My Take
PUBLISHED : Thursday, 08 November, 2012, 12:00am
UPDATED : Thursday, 08 November, 2012, 2:08am

Lessons from brilliant women politicians

BIO

Alex Lo is a senior writer at the South China Morning Post. He writes editorials and the daily “My Take” column on page 2. He also edits the weekly science and technology page in Sunday Morning Post.
 

So, Barack Obama duly won a second term as US president. But the electoral win that got me all hot under the collar belonged to someone else: Elizabeth Warren. The 62-year-old Harvard law professor has been elected senator in Massachusetts.

While she may not be a sex symbol, that rare combination of intellect and passion apparently makes her very attractive to many thinking men.

This is the grandmother whom Jon Stewart, the TV show host and comedian, confessed to wanting to make out with after she made an impassioned speech about how US Republican policy had emasculated the American middle class for three decades. So I am not the only one with a perverted taste in grannies. As one of her legions of fans says: "Wonder Woman wishes she could be Professor Warren."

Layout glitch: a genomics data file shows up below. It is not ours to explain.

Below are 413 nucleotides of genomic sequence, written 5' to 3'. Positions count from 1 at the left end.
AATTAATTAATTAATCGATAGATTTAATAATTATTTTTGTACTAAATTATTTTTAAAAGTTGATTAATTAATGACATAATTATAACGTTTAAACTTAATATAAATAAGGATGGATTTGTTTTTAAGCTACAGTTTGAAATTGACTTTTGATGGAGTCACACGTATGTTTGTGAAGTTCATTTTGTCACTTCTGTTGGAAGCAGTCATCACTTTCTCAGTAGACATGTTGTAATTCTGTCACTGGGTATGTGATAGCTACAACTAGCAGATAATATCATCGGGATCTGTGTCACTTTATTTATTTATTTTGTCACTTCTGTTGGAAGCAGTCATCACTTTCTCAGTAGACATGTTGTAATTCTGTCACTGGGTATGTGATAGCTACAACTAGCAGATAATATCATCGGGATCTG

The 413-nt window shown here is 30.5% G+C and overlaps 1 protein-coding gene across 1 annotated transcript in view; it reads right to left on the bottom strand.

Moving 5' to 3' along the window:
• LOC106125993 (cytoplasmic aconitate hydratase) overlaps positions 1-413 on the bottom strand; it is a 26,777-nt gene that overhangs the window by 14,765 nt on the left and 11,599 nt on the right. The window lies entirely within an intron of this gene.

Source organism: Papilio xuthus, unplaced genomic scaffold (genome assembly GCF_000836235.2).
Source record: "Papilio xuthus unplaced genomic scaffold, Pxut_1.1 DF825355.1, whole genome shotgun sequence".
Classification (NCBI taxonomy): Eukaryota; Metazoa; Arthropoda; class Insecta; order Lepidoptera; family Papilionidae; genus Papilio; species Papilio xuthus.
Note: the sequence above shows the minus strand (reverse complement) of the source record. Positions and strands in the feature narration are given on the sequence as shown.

Warren often reminds me of someone in Hong Kong. You can find the same decency and determination to fight for the underprivileged and the common person in Chan Yuen-han, the veteran unionist.

OK, I don't share Stewart's reaction, but I would have wanted to give Chan at least a peck on the cheek when she won one of the five so-called "super seats" in the Legislative Council election in September. More than any of the super-seat winners, Chan deserved her mandate.

A new poll has again confirmed the public support she enjoys by naming her the most popular lawmaker in the 70-strong legislature. In the first poll of the new Legco, the University of Hong Kong survey found Chan scored 56.9 points out of 100, followed by Legco president Jasper Tsang Yok-sing at second and newly appointed Executive Council member Regina Ip Lau Suk-yee in third place.

Chan is often called pro-Beijing, but the label is a misnomer. Most Hong Kong people are smart and practical. They realise Hong Kong has its own legitimate interests and Beijing has its own, vis-à-vis ours.

Those like Chan who try to find common ground and seek mutual recognition will further the city's interests and guarantee our future much more than some of the more counterproductive, hate-China-first pan-democrats, inevitably the noisiest but also the most useless.

The world would be a better place with more politicians like Chan and Warren.

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